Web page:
Measure-valued random variates

Including completely random measures and many generalizations

Often I need to have a nonparametric representation for a measure over some non-finite index set. We might want to represent a probability, or mass, or a rate. I might want this representation to be something flexible and low-assumption, like a Gaussian process. If I want a nonparametric representation of functions this is not hard; I can simply use a Gaussian process. What can I use for measures? If I am working directly with random distributions of (e.g. probability) mass then I might want conservation of mass, for example.

Processes are that naturally represent mass and measure are a whole field in themselves. Giving a taxonomy is not easy, but the same ingredients and tools tend to recur; Here is a list of pieces that we can plug together to create a random measure.

Completely random measures

See Kingman (1967) for the OG introduction. Foti et al. (2013) summarises:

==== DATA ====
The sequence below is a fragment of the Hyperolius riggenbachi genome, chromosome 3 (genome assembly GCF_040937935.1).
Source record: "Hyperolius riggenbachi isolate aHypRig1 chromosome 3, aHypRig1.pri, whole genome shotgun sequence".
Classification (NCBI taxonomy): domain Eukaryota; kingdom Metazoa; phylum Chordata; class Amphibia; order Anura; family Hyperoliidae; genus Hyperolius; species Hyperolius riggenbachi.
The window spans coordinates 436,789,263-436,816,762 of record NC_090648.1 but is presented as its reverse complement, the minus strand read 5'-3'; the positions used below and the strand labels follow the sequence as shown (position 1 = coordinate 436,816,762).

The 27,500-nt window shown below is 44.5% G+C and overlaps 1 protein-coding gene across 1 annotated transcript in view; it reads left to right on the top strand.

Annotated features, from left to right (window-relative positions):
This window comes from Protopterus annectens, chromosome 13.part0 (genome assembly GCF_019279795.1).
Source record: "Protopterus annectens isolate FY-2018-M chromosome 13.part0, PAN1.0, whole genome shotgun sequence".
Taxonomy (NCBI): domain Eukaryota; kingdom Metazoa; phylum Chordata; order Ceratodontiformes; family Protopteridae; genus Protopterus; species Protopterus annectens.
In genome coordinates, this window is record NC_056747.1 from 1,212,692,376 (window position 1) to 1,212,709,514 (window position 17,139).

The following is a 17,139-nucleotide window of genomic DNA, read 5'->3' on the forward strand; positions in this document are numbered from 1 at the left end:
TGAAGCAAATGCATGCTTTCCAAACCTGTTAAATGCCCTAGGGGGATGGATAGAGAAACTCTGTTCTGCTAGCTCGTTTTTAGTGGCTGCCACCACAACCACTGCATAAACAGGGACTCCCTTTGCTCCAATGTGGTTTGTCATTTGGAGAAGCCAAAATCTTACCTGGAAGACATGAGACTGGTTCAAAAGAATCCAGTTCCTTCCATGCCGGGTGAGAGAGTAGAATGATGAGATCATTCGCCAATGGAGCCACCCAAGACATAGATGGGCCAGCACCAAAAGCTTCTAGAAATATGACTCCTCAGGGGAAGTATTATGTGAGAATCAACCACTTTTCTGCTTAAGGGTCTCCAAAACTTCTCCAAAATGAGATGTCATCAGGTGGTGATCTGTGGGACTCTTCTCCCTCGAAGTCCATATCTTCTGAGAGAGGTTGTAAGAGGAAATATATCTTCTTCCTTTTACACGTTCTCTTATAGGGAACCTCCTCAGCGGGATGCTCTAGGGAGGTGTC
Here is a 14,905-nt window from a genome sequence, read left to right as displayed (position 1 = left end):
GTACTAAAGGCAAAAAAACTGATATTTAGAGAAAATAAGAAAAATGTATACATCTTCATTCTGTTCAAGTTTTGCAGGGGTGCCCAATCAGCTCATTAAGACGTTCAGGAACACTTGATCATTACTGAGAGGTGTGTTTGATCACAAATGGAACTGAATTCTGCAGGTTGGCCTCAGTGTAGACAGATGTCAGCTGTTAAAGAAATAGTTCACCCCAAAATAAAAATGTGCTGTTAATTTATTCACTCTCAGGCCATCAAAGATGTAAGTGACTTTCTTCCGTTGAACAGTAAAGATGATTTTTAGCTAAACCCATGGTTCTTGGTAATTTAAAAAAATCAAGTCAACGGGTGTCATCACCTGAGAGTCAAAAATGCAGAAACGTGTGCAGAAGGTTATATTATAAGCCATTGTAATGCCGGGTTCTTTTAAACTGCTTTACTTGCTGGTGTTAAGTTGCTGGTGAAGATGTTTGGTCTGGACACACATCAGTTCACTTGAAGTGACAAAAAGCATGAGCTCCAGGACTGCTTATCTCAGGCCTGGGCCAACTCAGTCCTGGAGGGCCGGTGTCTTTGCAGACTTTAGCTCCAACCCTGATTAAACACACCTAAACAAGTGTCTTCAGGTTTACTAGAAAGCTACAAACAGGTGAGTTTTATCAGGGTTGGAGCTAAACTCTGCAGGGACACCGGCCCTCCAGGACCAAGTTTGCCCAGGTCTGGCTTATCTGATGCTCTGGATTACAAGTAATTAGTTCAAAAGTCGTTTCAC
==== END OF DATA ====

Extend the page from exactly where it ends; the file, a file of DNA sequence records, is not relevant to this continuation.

A completely random measure (CRM) is a distribution over measures on some measurable space \(\left(\Theta, \mathcal{F}_{\Theta}\right)\), such that the masses \(\Gamma\left(A_{1}\right), \Gamma\left(A_{2}\right), \ldots\) assigned to disjoint subsets \(A_{1}, A_{2}, \cdots \in \mathcal{F}_{\Theta}\) by a random measure \(\Gamma\) are independent. The class of completely random measures contains important distributions such as the Beta process, the Gamma process, the Poisson process and the stable subordinator.

AFAICT any subordinator will in do, i.e. any a.s. non-decreasing Lévy process.


Dirichlet processes

Random locations plus random weights gives us a Dirichlet process. Breaking sticks, or estimation of probability distributions using the Dirichlet process. I should work out how to sample from the posterior of these. Presumably the Gibbs sampler from Ishwaran and James (2001) is the main trick.

Using Gamma processes

Random coefficient polynomials

As seen in random spectral measures. TBC

For categorical variables

A classic.


Indian Buffet process

Beta process

As seen, apparently, in survival analysis (Hjort 1990; Thibaux and Jordan 2007).


Various transforms of Gaussian processes seem popular, e.g. squared or exponentiated. These always seem too messy to me.


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